International Journal of Trichology International Journal of Trichology
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ORIGINAL ARTICLE
Year : 2018  |  Volume : 10  |  Issue : 3  |  Page : 103-107

Tofacitinib (Selective Janus Kinase Inhibitor 1 and 3): A promising therapy for the treatment of alopecia areata: A case report of six patients


Department of Dermatology, Cutis Academy of Cutaneous Sciences, Bengaluru, Karnataka, India

Correspondence Address:
Dr. R Arti Priya
Cutis Academy of Cutaneous Sciences, 5/1, 4th Main, MRCR Layout Magadi Main Road, Vijayanagar, Bengaluru - 560 040, Karnataka
India
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Source of Support: None, Conflict of Interest: None


DOI: 10.4103/ijt.ijt_21_18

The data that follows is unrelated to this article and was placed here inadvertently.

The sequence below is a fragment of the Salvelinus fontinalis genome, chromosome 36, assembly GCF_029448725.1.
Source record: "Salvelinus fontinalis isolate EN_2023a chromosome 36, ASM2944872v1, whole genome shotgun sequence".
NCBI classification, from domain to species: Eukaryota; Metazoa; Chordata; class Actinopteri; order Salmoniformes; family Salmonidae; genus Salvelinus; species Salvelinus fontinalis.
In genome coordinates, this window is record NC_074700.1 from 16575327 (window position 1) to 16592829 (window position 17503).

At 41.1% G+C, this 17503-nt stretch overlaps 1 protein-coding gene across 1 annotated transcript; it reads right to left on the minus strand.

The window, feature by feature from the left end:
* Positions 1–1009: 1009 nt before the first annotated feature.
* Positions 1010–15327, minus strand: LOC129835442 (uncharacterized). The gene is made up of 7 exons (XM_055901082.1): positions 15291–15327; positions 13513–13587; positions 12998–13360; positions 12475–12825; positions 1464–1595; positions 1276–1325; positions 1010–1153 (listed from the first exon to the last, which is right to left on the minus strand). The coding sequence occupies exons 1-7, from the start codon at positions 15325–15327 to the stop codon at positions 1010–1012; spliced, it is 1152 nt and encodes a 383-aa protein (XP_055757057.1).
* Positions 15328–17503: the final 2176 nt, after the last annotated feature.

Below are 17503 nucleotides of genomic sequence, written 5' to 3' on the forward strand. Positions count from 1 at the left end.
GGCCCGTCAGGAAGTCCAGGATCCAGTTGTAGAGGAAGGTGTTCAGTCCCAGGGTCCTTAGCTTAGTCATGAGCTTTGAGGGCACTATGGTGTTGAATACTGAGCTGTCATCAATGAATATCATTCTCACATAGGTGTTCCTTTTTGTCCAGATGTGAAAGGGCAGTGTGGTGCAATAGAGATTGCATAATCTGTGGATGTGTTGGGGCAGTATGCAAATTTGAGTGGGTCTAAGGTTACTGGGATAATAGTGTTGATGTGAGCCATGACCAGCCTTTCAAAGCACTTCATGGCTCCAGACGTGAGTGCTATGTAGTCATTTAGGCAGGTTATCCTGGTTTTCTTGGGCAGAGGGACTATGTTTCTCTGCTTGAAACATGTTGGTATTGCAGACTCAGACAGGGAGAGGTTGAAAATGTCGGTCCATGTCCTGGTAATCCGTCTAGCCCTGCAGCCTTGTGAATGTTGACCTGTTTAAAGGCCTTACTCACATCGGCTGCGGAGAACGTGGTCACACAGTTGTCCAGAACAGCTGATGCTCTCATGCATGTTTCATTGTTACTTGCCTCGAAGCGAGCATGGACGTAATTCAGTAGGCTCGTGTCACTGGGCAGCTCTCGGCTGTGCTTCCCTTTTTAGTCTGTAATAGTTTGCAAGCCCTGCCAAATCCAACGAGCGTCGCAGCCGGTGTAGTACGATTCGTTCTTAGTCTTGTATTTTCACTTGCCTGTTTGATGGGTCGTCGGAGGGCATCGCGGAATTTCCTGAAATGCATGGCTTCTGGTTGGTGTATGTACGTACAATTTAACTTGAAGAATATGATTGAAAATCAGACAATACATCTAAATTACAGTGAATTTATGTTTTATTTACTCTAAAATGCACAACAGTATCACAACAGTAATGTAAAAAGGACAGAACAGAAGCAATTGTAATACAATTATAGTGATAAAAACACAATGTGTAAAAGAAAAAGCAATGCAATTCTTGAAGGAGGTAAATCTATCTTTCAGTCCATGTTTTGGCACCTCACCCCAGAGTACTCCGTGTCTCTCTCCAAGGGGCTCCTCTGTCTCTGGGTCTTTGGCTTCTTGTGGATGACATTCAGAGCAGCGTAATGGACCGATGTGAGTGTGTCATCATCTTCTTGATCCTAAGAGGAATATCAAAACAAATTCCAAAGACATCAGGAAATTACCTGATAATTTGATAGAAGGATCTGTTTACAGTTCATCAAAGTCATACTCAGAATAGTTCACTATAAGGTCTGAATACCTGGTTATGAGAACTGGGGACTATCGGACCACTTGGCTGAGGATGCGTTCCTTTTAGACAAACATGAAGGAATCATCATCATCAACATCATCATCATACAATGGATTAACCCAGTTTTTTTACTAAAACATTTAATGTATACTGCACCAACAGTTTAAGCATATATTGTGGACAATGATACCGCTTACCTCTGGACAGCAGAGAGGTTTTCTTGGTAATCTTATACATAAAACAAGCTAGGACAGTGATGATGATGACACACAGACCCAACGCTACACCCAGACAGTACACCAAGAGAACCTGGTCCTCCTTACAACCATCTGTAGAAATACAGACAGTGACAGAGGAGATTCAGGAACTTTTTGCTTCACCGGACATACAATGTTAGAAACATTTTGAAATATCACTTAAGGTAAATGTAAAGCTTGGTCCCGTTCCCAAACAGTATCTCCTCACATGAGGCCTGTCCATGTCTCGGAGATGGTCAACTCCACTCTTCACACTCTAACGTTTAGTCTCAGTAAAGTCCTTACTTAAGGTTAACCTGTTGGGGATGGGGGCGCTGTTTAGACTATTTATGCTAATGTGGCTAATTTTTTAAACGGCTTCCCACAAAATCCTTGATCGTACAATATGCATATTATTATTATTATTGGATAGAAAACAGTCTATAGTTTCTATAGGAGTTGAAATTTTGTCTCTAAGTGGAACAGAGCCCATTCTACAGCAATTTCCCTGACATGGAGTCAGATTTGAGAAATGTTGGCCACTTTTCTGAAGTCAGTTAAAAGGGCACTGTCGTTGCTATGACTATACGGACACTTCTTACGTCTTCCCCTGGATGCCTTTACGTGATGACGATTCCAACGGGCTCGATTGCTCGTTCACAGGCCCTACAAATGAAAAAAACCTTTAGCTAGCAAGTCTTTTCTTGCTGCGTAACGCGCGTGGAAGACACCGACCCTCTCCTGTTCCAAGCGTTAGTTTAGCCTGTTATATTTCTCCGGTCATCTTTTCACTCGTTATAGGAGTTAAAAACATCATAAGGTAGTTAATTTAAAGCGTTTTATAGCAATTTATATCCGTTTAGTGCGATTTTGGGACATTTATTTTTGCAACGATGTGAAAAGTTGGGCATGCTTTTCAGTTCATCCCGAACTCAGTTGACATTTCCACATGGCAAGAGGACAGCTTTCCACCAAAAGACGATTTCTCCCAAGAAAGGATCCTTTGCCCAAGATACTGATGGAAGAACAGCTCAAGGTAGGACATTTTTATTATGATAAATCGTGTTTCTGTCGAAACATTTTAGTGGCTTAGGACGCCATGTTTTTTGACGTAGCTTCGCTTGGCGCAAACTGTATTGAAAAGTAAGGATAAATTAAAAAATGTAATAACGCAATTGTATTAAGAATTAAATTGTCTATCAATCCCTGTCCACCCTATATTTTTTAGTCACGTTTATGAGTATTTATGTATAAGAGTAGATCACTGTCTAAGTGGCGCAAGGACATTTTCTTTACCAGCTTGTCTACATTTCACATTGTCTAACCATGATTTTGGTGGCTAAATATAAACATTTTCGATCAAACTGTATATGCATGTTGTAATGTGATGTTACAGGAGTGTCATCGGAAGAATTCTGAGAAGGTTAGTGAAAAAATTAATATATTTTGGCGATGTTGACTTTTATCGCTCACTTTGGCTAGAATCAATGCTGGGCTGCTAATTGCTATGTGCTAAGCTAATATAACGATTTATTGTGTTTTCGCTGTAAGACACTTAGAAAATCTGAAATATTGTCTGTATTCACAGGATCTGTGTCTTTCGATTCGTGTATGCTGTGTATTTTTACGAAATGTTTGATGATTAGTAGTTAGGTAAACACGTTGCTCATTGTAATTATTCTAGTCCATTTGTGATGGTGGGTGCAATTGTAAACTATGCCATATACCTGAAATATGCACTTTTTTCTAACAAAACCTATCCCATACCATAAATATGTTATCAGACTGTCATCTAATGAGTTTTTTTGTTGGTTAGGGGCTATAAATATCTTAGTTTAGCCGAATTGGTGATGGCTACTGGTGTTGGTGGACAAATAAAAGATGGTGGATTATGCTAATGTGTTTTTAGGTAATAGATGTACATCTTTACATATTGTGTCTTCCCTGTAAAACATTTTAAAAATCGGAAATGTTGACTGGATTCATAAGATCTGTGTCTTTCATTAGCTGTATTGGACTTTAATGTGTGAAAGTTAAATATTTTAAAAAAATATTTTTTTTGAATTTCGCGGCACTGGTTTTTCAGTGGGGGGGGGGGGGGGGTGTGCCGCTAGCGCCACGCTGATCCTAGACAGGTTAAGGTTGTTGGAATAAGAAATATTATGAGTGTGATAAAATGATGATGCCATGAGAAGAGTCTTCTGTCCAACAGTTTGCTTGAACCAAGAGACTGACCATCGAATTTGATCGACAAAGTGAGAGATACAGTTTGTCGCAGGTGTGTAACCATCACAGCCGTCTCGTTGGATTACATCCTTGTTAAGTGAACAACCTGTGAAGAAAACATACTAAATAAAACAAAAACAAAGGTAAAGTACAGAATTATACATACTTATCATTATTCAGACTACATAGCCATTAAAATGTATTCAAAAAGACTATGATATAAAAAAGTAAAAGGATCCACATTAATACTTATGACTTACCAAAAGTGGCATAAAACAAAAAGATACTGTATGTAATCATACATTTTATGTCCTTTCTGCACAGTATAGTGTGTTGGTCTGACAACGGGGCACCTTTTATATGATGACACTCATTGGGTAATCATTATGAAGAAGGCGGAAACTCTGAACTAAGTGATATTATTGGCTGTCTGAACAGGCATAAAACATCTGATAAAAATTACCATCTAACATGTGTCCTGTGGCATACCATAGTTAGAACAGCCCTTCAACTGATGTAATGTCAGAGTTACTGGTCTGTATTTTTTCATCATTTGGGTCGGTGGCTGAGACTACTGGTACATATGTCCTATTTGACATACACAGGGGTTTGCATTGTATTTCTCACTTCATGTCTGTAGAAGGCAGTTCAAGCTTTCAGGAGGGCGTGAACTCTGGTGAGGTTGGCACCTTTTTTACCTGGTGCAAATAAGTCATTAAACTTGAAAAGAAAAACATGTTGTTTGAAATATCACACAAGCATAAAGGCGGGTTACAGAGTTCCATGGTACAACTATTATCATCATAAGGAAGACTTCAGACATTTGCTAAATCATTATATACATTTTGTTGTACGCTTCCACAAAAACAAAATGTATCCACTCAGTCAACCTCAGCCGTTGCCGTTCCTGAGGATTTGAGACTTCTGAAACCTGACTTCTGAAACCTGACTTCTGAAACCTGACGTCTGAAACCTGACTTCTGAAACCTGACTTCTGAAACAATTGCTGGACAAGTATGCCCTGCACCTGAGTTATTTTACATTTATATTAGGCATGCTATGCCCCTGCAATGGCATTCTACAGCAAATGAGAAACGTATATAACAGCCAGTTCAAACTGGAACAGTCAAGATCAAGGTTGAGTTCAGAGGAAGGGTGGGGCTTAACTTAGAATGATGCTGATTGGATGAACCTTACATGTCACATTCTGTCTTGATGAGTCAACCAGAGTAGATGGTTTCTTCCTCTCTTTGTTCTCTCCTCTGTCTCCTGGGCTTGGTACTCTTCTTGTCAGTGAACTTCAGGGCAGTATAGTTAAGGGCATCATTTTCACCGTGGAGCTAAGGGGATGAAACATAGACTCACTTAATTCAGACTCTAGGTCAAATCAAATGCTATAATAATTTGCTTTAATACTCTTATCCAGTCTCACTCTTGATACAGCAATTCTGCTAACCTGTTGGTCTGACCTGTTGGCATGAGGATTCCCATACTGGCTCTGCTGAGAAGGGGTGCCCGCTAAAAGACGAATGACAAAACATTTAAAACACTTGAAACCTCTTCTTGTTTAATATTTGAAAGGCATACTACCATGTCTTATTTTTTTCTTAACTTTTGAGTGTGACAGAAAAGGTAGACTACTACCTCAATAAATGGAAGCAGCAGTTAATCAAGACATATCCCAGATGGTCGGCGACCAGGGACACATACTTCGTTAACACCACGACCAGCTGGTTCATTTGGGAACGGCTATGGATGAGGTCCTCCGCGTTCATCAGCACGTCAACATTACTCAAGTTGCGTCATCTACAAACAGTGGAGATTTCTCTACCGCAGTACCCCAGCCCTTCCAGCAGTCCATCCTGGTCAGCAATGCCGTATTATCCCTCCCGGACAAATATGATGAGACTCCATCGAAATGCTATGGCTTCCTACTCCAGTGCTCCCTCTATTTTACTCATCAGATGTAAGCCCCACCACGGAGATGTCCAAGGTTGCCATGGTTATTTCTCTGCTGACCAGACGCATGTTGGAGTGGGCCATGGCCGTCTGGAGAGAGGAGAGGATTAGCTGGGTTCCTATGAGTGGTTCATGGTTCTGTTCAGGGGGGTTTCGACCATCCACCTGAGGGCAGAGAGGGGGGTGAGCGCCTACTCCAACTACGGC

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Background: Alopecia areata (AA) is a chronic autoimmune disorder characterized by patchy loss of hair from scalp, beard, eyebrows, or rarely even body hair. Rarely, the disease can be widespread and severe leading to loss of entire scalp and body hair causing apprehension and psychological stress in patients. Management of such cases is equally difficult with the available options of topical and systemic immunosuppressant. Tofacitinib, JAK3 inhibitor, is emerging as a promising drug for the management of severe and resistant cases of AA/totalis/universalis. Objective: Our study aims to show the effectiveness of oral tofacitinib in the treatment of alopecia universalis (AU). Methods: Six patients diagnosed with AU/alopecia totalis duration of disease 6 months–15 years refractory to other treatments were selected and were started on oral tofacitinib 5 mg twice daily up to 10 mg BID and were followed up every 4 weeks. The efficacy was measured by hair regrowth using photographic assessment, Severity of Alopecia Tool score, and physical examination. Patients will be followed up for 6 months after stopping treatment for assessing disease relapse. Results: All our six patients showed dramatic response to oral tofacitinib. Patients were followed up every 4 weeks, and results were assessed. Significant hair regrowth was evident in all the patients by the end of 12 weeks. Currently, four of our patients are on oral tofacitinib 10 mg BID and are under follow-up. There was no relapse in one patient after stopping drug for 4 months. Another patient started developed AA patches in the eyebrows within 2 months of stopping tofacitinib. Acneiform eruptions were seen in two patients which were managed with topicals. Conclusion: In our patients, tofacitinib successfully alleviated AU in the absence of significant adverse side effects. We recommend that further controlled studies be required to establish safety and confirm efficacy.


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